Comedy at the Edge: How Stand-up in the 1970s Changed America

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Bloomsbury Publishing USA, Dec 10, 2008 - Performing Arts - 256 pages
4 Reviews
When Lenny Bruce overdosed in 1966, he left behind an impressive legacy of edgy, politically charged comedy. Four short years later, a new breed of comic, inspired by Bruce's artistic fearlessness, made telling jokes an art form, forever putting to rest the stereotype of the one-liner borscht belt set. During the 1970s, a small group of brilliant, iconoclastic comedians, led by George Carlin, Richard Pryor, and Robert Klein, tore through the country and became as big as rock stars in an era when Saturday Night Live and SCTV were the apotheosis of cool, and the Improv and Catch a Rising Star were the hottest clubs around. That a new wave of innovative comedians, like Steve Martin, Albert Brooks, Robin Williams, and Andy Kauffman followed closely behind only cemented comedy's place as one of the most important art forms of the decade. In Comedy at the Edge, Richard Zoglin explores in depth this ten-year period when comedians stood, with microphone in hand, at the white-hot center of popular culture, stretching the boundaries of the genre, fighting obscenity laws, and becoming the collective voices of their generation. In the process, they revolutionized an art form. Based on extensive interviews with club owners, booking agents, groupies, and the players themselves, Zoglin traces the decade's tumultuous arc in this no-holds barred, behind-the-scenes look at one of the most influential decades in American popular culture.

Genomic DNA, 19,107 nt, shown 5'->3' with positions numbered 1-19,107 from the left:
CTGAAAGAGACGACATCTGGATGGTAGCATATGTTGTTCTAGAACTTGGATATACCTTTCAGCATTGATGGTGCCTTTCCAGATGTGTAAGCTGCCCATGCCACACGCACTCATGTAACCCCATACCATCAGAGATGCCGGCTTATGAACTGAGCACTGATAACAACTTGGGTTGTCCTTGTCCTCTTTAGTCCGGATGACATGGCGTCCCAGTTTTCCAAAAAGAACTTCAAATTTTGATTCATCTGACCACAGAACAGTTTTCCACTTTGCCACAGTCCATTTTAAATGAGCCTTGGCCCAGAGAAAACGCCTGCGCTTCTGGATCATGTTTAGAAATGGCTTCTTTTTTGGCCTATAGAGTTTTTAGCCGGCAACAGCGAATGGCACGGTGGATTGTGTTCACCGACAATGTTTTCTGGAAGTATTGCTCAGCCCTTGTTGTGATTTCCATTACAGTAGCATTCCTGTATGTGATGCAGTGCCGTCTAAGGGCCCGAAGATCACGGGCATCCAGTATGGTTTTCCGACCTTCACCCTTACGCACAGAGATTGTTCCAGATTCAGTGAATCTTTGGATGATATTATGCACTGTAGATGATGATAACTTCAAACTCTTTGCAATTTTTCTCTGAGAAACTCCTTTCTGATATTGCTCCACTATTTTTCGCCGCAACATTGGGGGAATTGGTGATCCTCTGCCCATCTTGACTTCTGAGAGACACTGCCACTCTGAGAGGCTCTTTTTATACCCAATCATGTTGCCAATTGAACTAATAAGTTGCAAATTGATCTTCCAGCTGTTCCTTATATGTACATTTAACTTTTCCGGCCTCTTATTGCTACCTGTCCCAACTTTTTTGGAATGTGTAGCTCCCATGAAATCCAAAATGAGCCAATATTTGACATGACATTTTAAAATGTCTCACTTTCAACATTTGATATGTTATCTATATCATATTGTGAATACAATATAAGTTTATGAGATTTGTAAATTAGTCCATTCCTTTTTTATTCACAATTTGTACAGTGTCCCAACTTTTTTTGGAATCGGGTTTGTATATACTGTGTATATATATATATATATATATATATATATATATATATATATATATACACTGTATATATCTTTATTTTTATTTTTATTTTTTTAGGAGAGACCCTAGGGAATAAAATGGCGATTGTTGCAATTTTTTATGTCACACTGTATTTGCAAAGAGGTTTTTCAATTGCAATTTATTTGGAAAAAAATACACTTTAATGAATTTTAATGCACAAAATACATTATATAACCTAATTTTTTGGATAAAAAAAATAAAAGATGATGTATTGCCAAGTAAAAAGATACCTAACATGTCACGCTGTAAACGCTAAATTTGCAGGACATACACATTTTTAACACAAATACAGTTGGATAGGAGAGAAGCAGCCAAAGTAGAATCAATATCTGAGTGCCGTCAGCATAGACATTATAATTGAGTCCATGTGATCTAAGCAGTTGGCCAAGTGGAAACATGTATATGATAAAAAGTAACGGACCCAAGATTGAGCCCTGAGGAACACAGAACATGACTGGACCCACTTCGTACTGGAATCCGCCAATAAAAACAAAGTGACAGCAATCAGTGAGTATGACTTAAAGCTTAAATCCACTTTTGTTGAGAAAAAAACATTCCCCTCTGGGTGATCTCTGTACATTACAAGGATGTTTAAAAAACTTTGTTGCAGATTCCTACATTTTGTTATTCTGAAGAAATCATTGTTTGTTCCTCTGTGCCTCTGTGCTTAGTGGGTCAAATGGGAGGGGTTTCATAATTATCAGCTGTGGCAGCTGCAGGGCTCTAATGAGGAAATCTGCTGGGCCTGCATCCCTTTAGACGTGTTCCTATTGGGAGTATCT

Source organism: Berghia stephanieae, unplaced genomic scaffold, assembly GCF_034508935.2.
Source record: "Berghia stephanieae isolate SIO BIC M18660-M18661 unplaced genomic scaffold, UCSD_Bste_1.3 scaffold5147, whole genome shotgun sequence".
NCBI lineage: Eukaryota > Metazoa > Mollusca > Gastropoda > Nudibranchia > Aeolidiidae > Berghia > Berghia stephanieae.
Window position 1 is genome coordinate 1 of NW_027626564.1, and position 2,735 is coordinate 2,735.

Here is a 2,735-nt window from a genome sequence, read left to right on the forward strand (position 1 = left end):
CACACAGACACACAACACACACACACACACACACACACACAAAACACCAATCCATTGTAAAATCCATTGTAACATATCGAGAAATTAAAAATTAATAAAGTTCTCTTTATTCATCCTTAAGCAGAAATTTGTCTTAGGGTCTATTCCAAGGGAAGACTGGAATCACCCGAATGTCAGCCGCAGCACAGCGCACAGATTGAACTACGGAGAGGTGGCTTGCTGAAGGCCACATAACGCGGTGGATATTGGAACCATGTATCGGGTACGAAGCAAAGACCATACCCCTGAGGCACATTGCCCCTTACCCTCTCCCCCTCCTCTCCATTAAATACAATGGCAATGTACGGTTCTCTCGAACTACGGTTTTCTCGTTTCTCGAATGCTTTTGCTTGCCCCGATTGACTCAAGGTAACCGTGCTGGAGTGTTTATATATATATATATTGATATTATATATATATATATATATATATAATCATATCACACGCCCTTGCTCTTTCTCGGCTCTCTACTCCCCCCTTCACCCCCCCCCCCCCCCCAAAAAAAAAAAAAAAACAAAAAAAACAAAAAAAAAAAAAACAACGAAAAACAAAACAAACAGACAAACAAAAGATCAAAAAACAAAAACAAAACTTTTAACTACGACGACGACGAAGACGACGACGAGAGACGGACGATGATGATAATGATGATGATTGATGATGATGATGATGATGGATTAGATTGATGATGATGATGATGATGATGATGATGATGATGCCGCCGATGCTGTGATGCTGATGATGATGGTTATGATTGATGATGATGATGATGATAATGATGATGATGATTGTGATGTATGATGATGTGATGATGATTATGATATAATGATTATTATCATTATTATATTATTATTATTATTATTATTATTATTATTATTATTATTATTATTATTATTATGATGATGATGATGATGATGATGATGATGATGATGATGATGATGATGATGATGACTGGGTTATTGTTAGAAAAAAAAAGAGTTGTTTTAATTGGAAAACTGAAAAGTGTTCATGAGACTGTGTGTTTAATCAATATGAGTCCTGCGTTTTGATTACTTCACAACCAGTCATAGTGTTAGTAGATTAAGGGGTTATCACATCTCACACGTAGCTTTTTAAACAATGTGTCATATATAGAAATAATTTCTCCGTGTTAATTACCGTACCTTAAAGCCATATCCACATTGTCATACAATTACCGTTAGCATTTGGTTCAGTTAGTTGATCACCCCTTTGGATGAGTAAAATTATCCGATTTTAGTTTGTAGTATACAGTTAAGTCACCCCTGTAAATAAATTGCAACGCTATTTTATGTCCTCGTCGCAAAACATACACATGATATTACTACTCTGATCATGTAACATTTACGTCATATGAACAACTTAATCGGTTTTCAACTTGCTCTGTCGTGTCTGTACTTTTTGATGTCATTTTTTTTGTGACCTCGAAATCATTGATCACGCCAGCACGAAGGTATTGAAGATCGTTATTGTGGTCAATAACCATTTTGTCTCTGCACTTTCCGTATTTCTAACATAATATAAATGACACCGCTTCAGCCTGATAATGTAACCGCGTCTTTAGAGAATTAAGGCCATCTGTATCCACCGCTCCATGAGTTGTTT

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LibraryThing Review

User Review  - Lenaphoenix - LibraryThing

My husband was a stand-up comic during the 80's heyday, and he thought this book would be a good addition to what he likes to call my "comedy education." The book traces the major shifts in stand-up ... Read full review

Review: Comedy at the Edge: How Stand-up in the 1970s Changed America

User Review  - Matt - Goodreads

Fascinating and readable, if at times vulgar (in reflection on the topic at hand, natch). Read full review

Contents

Opening
After Lenny
Rebellion
Race
Improv
Clubbing
Puton
Some
Chasing Carson
Extremists
Women
Mainstream
Acknowledgments
A Note on Sources
Copyright

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About the author (2008)

Richard Zoglin is a senior editor and writer at Time, also serving as the resident television and film critic. In his 20 years covering entertainment for the magazine, he has written cover stories on Bill Cosby, David Letterman, Diane Sawyer, and Arsenio Hall, among others; and done major pieces on Jerry Seinfeld and Johnny Carson. He lives in New York City.

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